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Attacking people is never a good way to build your case. Readers want the merits of your point, not simply german a tearing down of the views of others. Proving your point with logic and reason includes having good, factual data as well as presenting your viewpoint in ordered steps that are easy for your reader to understand and follow. Use good support that will seem valid and unbiased to your reader. Present support from a variety of sources. This includes the use of definitions, statistical analyses, facts, testimonials, historical precedents and any other information that would be relevant to your topic and your point. It is important to use sources your reader will find credible and that are as free from bias as possible. Remember to always cite your sources.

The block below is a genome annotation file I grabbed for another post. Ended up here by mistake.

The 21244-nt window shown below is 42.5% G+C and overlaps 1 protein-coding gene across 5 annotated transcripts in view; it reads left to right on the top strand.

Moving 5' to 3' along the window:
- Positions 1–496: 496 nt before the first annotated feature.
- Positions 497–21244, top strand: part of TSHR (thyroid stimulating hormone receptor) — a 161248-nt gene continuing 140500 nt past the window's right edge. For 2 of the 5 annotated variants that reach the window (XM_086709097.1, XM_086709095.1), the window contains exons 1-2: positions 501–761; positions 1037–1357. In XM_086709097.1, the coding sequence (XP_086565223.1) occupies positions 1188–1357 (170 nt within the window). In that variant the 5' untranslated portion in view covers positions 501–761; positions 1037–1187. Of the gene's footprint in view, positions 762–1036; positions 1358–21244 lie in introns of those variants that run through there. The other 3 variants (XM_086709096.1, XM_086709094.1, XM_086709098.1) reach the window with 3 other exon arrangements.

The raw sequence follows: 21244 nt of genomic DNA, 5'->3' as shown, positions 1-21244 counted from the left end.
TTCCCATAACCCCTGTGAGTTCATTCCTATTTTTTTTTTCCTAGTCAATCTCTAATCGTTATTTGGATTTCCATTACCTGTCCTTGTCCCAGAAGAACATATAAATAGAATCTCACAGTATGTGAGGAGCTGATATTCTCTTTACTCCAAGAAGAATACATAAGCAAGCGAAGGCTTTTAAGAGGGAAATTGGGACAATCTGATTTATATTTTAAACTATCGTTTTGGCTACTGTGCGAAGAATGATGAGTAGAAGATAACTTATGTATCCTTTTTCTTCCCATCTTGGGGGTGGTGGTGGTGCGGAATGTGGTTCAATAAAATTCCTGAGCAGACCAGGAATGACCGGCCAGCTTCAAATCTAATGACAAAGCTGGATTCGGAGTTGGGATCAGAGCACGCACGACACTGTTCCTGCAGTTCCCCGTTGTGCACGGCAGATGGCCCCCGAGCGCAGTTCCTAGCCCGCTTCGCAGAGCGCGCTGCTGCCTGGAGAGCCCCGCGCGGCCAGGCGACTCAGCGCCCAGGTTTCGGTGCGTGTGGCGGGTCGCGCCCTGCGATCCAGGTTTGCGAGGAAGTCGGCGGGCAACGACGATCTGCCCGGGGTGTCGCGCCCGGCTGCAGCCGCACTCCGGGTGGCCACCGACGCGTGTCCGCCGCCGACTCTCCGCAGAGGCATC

Make sure to get the question or topic right. Have you ever been in a situation where someone is passionately trying to persuade others of a topic that really isn't an issue in the first place? Have you ever asked someone a specific question and their answer addressed a completely different topic? As annoying as those instances are, we can find ourselves doing the same thing if we are not careful in arguing our topic. The best way to be sure you are dealing with the correct topic is to make the topic a part of your thesis statement. For instance, if I have been asked to argue the points for higher speed limits on highways, i can ensure i am arguing that point by making my thesis statement, 'why higher speed limits on highways are beneficial.' This will keep me more focused than. Support your side of the argument with good reason. The way to refute an argument or to prove a point is with logic and reason, not with attacking the other side. No matter your feelings about the opposing viewpoint, never resort to ad hominem, straw man or other types of rhetorical attacks.